Training Banner

Thursday, September 25, 2014

A New Definition of Product Management

As a recent thread in a very large product management group on LinkedIn ("So what do you do exactly?") demonstrated (with over 400 responses), we as a community have a bit of difficulty agreeing on what it is we do. We very often hear that PMs are "mini-CEO's". While it's a nice idea and somewhat captures the broad, diverse nature of our responsibility, in my experience, a few direct questions are enough to demonstrate that most product managers are NOT really CEO-like, e.g., "How much budget authority do you have?"

While I understand ours is a nebulous craft, I'm concerned that overstating what we do does little to improve our credibility (and let's face it, in general, credibility is an issue in our profession). At the same time, we have no reason to be coy and understate the critical role many of us play in ensuring the success of our products and thus the company we work for.

After careful consideration, I'll propose a definition, or at least a framework for a definition of product management, that I think is at once accurate (not overstated) yet broad enough to underscore the criticality of product management to successful product development. My definition is based on a simple, intuitive paradigm that was used at one of my previous employers. We often spoke about the people responsible for getting the product "on the shelf" and those responsible for getting it "off the shelf" (and the need for these folks to stay in sync!). The latter referred primarily to marketing, sales and professional services. That left, in effect, product management accountable for getting the product on the shelf. We all know that things are never that well delineated in the life of product managers, and clearly, product managers have a vested interest in making sure a product sells. But, in my career, the lion's share of my time was spent making sure the right product got on the shelf at the right time at a cost that supported our business goals. I was keenly interested in how our product was positioned, how sales were going, with customer support issues etc., but cannot honestly say that I was accountable for these activities. For example, I could try to influence sales planning (and did), but was not at the table when incentives were being defined or sales campaigns were being planned. Other PMs have different experiences, but I've seen very little evidence of broad involvement by product managers in the activities I mentioned (and many others I didn't).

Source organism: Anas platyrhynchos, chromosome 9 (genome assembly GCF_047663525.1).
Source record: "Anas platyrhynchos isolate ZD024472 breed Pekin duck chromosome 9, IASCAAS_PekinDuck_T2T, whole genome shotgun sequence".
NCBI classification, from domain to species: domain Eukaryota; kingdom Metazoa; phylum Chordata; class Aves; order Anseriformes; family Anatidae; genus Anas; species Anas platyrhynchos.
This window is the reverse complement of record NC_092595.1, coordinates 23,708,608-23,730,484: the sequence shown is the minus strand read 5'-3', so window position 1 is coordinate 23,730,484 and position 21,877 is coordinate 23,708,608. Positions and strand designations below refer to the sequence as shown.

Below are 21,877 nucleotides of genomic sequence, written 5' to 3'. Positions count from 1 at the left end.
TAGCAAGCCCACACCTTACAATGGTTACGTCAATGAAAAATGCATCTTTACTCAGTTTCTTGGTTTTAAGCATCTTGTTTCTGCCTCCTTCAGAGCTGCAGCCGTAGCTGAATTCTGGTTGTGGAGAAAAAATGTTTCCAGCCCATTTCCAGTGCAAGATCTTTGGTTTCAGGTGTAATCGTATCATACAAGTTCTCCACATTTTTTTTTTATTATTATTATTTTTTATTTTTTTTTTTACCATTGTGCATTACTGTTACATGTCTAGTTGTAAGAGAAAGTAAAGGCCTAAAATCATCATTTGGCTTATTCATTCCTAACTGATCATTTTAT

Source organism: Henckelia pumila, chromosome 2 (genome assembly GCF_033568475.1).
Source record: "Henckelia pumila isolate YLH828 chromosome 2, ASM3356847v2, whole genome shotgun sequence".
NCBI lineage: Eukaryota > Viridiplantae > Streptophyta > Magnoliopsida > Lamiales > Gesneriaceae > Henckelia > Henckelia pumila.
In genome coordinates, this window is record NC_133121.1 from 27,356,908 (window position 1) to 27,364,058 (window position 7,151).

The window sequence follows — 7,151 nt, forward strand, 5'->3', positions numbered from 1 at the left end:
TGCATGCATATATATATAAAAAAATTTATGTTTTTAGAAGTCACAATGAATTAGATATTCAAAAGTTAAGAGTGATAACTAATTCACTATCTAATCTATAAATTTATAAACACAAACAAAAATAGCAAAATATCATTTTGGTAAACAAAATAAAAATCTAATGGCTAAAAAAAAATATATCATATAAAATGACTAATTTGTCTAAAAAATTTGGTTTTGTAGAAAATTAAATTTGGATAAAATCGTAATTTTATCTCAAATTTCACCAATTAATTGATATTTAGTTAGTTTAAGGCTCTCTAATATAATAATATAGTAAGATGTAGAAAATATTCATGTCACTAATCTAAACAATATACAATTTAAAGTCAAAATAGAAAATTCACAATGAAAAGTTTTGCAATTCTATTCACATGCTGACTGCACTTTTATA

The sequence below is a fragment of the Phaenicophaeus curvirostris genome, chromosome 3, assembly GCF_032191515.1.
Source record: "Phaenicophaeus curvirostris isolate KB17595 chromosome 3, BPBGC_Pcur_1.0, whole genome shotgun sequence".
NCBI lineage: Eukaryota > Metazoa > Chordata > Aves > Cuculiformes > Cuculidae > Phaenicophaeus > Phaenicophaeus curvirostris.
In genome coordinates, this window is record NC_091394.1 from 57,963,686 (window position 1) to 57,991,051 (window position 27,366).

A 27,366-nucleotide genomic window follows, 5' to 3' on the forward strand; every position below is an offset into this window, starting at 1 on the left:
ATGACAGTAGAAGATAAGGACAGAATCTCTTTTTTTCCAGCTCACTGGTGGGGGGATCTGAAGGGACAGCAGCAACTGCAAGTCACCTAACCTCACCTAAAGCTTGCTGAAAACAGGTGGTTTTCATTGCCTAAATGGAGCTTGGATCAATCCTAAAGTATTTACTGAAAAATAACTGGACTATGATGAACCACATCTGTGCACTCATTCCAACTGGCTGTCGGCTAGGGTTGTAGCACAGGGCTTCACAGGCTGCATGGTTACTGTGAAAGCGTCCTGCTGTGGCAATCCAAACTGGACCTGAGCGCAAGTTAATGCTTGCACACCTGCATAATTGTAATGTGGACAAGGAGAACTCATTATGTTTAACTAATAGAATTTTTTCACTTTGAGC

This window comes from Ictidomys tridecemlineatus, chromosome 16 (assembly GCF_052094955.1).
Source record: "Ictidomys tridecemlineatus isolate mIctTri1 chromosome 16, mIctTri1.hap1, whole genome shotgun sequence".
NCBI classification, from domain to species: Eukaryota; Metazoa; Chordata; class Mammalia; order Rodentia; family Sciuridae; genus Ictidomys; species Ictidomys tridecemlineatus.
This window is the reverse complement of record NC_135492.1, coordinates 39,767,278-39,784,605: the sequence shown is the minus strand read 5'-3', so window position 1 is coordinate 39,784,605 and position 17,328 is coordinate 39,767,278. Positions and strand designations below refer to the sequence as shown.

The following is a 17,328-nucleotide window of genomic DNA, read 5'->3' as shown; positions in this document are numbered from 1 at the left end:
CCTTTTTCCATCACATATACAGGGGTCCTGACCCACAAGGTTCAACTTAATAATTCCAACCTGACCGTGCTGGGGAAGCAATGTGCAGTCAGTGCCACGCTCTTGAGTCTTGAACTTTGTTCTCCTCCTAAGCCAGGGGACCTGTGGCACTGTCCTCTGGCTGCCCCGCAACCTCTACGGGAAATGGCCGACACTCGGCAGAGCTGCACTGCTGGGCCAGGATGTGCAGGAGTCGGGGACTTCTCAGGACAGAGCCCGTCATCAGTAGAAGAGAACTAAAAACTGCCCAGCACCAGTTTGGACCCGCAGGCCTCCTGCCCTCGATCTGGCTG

So there your go: My new default response when asked what a product manager does is "We make sure the right product is available to the market at the right time at a cost that supports (business) success."

What do you think? Does my definition reflect your experience?

Next post: Getting Ahead of Tomorrow's Problems: Got Research?

You can find more information on me (including upcoming training dates) at

No comments:

Post a Comment